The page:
That is of course because the idea of ‘you and I touching the same
        table’ is a statement of conventional reality, not ultimate reality.
        The ultimate reality is in each case the experience of hardness.

        But you go on to say:
        'Though they correspond, one is content of your experience and one is
        content of mine. Each of us experiences an experiential content when
        we feel hardness, not an external, independent entity.' … 'What we
        observe is *the content of an experience*, whether it be hardness or
        space or anything else. Only experiential content is observable, not
        any alleged "external things".'

        The idea of 'content of an experience' versus 'alleged external
        thing' is not something found in the texts, as far as I'm aware, and
        I'm not sure what is the point you’re trying to make here. The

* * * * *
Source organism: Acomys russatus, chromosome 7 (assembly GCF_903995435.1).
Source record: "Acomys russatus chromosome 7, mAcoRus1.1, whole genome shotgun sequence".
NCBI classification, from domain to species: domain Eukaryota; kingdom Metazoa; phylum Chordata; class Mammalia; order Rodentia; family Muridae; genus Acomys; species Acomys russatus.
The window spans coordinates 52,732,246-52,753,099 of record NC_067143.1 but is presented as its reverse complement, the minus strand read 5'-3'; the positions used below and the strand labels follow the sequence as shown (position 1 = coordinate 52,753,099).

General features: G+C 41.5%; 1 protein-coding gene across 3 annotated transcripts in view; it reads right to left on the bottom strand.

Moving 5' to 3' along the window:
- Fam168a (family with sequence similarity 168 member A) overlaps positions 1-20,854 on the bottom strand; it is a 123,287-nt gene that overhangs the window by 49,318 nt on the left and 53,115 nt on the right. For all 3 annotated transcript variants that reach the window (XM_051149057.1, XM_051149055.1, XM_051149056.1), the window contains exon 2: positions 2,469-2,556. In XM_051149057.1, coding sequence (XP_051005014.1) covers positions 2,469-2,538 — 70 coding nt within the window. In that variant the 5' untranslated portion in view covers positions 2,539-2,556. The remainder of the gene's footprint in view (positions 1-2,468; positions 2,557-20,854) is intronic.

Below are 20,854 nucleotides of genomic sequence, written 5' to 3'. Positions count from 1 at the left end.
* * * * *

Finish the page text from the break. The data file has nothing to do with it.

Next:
moment of experience of hardness is just that, different kinds of
        nama and a rupa, and if awareness/insight arises its object will be
        one of those namas or the rupa. Is there any purpose in
        characterizing the moment in terms other than those?

        Likewise the classification of dhammas into ‘observable’ and
        ‘unobservable’. All dhammas are potentially experiencable by panna
        of the appropriate level, otherwise they would not be counted among
        the dhammas. There is no purpose as far as I can see in classifying
        dhammas into ‘observable by me’ and ‘not observable by me’.

        Jon

        --- upasaka@... wrote: > Hi, Jon -
        >